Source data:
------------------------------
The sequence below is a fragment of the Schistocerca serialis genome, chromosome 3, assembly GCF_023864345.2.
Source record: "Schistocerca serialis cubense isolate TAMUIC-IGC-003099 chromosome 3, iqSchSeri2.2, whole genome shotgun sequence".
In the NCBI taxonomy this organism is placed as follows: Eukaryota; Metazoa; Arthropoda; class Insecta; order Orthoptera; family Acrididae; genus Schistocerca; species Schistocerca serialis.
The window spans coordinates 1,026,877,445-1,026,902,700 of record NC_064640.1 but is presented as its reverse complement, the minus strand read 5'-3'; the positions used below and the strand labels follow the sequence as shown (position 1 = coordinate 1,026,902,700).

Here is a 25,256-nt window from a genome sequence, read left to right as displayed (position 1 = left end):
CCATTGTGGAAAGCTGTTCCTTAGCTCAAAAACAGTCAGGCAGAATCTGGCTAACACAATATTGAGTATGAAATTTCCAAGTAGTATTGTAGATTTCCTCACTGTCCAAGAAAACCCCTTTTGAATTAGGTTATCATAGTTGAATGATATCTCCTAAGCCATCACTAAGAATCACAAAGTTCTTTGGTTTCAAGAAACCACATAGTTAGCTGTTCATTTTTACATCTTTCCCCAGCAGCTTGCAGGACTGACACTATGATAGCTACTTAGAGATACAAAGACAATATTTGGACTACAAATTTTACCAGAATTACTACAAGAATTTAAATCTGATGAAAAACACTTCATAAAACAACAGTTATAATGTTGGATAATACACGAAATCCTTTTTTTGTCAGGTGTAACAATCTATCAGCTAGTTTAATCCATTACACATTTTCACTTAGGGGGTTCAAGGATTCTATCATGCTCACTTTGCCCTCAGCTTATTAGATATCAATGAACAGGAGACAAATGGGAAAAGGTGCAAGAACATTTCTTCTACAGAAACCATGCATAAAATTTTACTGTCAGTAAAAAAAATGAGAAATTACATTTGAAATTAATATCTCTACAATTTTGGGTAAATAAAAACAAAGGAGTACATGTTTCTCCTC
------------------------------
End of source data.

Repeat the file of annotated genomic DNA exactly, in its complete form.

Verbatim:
The sequence below is a fragment of the Schistocerca serialis genome, chromosome 3, assembly GCF_023864345.2.
Source record: "Schistocerca serialis cubense isolate TAMUIC-IGC-003099 chromosome 3, iqSchSeri2.2, whole genome shotgun sequence".
In the NCBI taxonomy this organism is placed as follows: Eukaryota; Metazoa; Arthropoda; class Insecta; order Orthoptera; family Acrididae; genus Schistocerca; species Schistocerca serialis.
The window spans coordinates 1,026,877,445-1,026,902,700 of record NC_064640.1 but is presented as its reverse complement, the minus strand read 5'-3'; the positions used below and the strand labels follow the sequence as shown (position 1 = coordinate 1,026,902,700).

Here is a 25,256-nt window from a genome sequence, read left to right as displayed (position 1 = left end):
CCATTGTGGAAAGCTGTTCCTTAGCTCAAAAACAGTCAGGCAGAATCTGGCTAACACAATATTGAGTATGAAATTTCCAAGTAGTATTGTAGATTTCCTCACTGTCCAAGAAAACCCCTTTTGAATTAGGTTATCATAGTTGAATGATATCTCCTAAGCCATCACTAAGAATCACAAAGTTCTTTGGTTTCAAGAAACCACATAGTTAGCTGTTCATTTTTACATCTTTCCCCAGCAGCTTGCAGGACTGACACTATGATAGCTACTTAGAGATACAAAGACAATATTTGGACTACAAATTTTACCAGAATTACTACAAGAATTTAAATCTGATGAAAAACACTTCATAAAACAACAGTTATAATGTTGGATAATACACGAAATCCTTTTTTTGTCAGGTGTAACAATCTATCAGCTAGTTTAATCCATTACACATTTTCACTTAGGGGGTTCAAGGATTCTATCATGCTCACTTTGCCCTCAGCTTATTAGATATCAATGAACAGGAGACAAATGGGAAAAGGTGCAAGAACATTTCTTCTACAGAAACCATGCATAAAATTTTACTGTCAGTAAAAAAAATGAGAAATTACATTTGAAATTAATATCTCTACAATTTTGGGTAAATAAAAACAAAGGAGTACATGTTTCTCCTC